Small Talk Tag: Toy

Jazzy Aggies

Agate Marbles

Agate marbles, or “aggies” (if you want to use mibster lingo) are a kind of marble made of agate, a colored variety of quartz. Agate marbles were the preferred shooter for many marble players because they are denser than glass or clay marbles. Popular from the 1860s until World War I, most agates were hand cut and produced in Germany. After the war, new technology allowed for glass marbles to be mass produced. During the heyday of marble playing, several American glass marble manufacturers like Akro Agate Co. and Christensen Agate Co. had the word “agate” in their name to suggest their marbles were similar to actual agates.

While other minerals were used to make marbles, like malachite (the green one on the left) and turquoise (the blue one on the right) spheres above, they probably weren’t intended for playing ringer or any shooting marble game (you wouldn’t want to lose them in a game of keepsies after all!). Instead, marbles made with semi-precious stones were intended for a variety of tabletop board games like solitaire.

Hello Forty!

hello kitty 40th anniversary exhibition

Since her inception in 1974, Hello Kitty’s cute yellow nose and large red bow has been placed on just about every kind of product imaginable—she’s even been on cans of motor oil! By 2014, Hello Kitty was worth an incredible 7 billion dollars! A special exhibition at the Japanese American National Museum celebrates 40 years of Hello Kitty’s worldwide influence with original artwork, fashion, and other rather unusual Hello Kitty swag.

Yuko Shimizu, Hello Kitty’s creator, drew inspiration from Lewis Carroll’s Through the Looking Glass focusing on Alice’s pet named “Kitty.” Some mystery surrounds Hello Kitty’s design and personality, like the fact that she was designed without a mouth and given little facial expression. Company spokespeople, however, say her lack of a mouth indicates universality, that the character speaks many languages, and that it means Hello Kitty desires worldwide friendship. With Hello Kitty merchandise available in over 60 countries, the emotionally aloof feline has certainly achieved her goal!

Photo: Hello Kitty, Japanese American National Museum.

Toys Go Pop

andy warhol toy series

We all know of Andy Warhol’s famous Campbell’s soup cans, but few pop art fans know of his series of artworks based on his own toy collection. In 2014, the Tel Aviv Museum of Art hosted Andy Warhol: Toy Paintings for the Whole Family, an exhibition curated by The Andy Warhol Museum. The exhibit consisted of 86 Warhol works, including silkscreens and drawings with colorful images of playful puppies, swinging monkeys, drum-playing pandas, and whimsical depictions of transportation.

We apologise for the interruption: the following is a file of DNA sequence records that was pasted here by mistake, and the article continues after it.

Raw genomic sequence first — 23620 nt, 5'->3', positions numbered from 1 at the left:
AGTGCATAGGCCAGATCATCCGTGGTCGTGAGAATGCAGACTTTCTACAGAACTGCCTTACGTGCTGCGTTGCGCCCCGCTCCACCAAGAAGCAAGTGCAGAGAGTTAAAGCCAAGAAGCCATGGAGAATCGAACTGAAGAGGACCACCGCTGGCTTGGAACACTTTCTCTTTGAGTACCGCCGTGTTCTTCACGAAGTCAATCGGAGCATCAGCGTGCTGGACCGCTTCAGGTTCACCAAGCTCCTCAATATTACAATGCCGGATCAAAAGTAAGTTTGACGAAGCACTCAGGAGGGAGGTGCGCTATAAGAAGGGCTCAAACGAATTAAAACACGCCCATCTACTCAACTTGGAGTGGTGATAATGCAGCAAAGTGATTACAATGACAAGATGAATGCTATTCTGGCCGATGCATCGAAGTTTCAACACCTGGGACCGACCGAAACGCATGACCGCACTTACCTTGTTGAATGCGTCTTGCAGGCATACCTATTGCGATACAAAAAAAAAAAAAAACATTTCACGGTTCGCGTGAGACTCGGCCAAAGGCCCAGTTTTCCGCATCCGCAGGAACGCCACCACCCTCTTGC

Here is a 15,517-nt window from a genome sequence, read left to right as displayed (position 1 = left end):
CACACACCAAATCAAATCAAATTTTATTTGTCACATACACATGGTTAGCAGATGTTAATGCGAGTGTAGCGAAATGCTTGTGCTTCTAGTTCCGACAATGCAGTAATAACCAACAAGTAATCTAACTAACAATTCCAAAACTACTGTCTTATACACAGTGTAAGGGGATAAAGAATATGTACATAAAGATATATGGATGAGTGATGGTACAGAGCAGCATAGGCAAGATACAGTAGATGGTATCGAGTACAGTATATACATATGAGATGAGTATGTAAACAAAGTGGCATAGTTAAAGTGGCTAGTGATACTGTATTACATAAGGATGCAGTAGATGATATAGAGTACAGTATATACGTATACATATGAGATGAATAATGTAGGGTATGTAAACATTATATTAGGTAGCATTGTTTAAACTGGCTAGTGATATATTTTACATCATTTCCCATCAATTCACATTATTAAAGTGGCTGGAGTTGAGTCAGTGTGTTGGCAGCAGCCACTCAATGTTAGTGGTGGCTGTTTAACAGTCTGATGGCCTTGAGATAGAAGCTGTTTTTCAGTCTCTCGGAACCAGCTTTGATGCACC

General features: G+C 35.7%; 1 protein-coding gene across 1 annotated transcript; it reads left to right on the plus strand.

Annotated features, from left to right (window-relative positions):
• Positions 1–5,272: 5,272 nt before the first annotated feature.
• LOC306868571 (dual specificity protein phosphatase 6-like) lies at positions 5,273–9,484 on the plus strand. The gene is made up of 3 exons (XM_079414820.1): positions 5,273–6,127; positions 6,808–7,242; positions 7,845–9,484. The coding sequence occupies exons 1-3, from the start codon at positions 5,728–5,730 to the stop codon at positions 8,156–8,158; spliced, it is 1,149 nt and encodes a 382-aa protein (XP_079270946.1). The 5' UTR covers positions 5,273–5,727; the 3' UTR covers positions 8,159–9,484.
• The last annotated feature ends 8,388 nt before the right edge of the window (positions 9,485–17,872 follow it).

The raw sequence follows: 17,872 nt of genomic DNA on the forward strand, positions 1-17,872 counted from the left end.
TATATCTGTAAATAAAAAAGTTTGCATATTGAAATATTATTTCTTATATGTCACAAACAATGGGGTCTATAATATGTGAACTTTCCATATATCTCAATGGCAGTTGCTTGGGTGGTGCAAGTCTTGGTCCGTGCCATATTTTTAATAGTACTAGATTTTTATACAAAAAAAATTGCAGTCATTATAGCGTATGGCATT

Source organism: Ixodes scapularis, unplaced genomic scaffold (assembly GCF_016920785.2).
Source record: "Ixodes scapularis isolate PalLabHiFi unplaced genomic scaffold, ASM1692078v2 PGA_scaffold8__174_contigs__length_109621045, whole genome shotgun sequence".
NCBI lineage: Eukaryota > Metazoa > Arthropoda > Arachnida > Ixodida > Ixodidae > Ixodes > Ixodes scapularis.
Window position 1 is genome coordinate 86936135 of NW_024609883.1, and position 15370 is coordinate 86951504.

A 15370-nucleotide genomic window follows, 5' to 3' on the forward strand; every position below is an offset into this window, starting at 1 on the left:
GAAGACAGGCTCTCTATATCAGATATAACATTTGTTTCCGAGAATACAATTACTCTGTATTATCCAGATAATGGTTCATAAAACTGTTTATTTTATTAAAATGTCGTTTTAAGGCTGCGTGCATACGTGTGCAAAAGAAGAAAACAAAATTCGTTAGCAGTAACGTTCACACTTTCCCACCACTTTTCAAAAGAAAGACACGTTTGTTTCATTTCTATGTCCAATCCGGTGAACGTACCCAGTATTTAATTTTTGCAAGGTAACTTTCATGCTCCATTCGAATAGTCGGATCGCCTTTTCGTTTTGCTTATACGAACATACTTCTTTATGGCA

As an artist exploring the concepts of branding and consumerism, some images in Warhol’s toy series actually depict the packaging of these toys, similar to his Campbell’s soup cans and Brillo boxes. The mechanical puppy, for example, includes the warning “Not recommended for children under three years of age.” Blurring the lines between high art and everyday playthings, these toy images have more than earned their “15 minutes of fame.”

Photo: Kellermann, Germany 1938, Wikimedia Commons.

Beautiful Builder Bangles

emiko oye LEGO jewelry

Artist emiko oye told Smithsonian Magazine that as a child she avoided playing with LEGO sets because of the brand’s boy-centric design and advertising. However, her contribution to the Smithsonian’s Craft2Wear event in October 2014 offered reclamation of the small building blocks for women and girls. Using plastic LEGO pieces, oye fashioned bold bracelets and intricate necklaces that rival the high-end geometric baubles seen on runways around the world.

Founded in 1932, LEGO got its name from the Danish phrase “leg godt,” or “play well.” First produced by LEGO in 1949, the plastic, inner-locking bricks allow children of all ages to assemble endless systems of buildings and pathways. Today, LEGO features female characters and a wider range of building sets in its product line to attract young girls. oye says she noticed the ability of LEGO to inspire young minds. “I saw this media that was limitless, pretty much, and always changing and evolving … [and]… everybody has a connection to LEGO in some way … Their eyes light up when they see my work because it touches in them something very personal and that’s how jewelry really is.”

Photo: emiko oye.

It’s National Puzzle Day!

national puzzle day

Most of us (in the northern hemisphere, anyway) can start to feel a bit stir-crazy around this time of year. Luckily today, January 29, is National Puzzle Day! Ok, maybe puzzles won’t completely cure the winter blues, but it’s worth a shot! Whether you prefer crossword, logic, jigsaw, linguistic or mathematical puzzles is up to you.

John Spilsbury invented the first jigsaw puzzle (pictured above) in 1766. Originally meant as a teaching tool for geography classes, the jigsaw puzzle caught on. And for good reason too—puzzles teach important motor and problem solving skills, and aid in creative and abstract thinking. By the 19th century, chromolithography made it easy to create an array of colorful designs that were applied or printed directly onto puzzle boards, blocks and boxes. Even in the video game era, puzzles of all kinds continue to delight us. Perhaps the thrill of completion is what keeps this pastime so popular.

Photo: © The British Library Board, Maps 188.v.12

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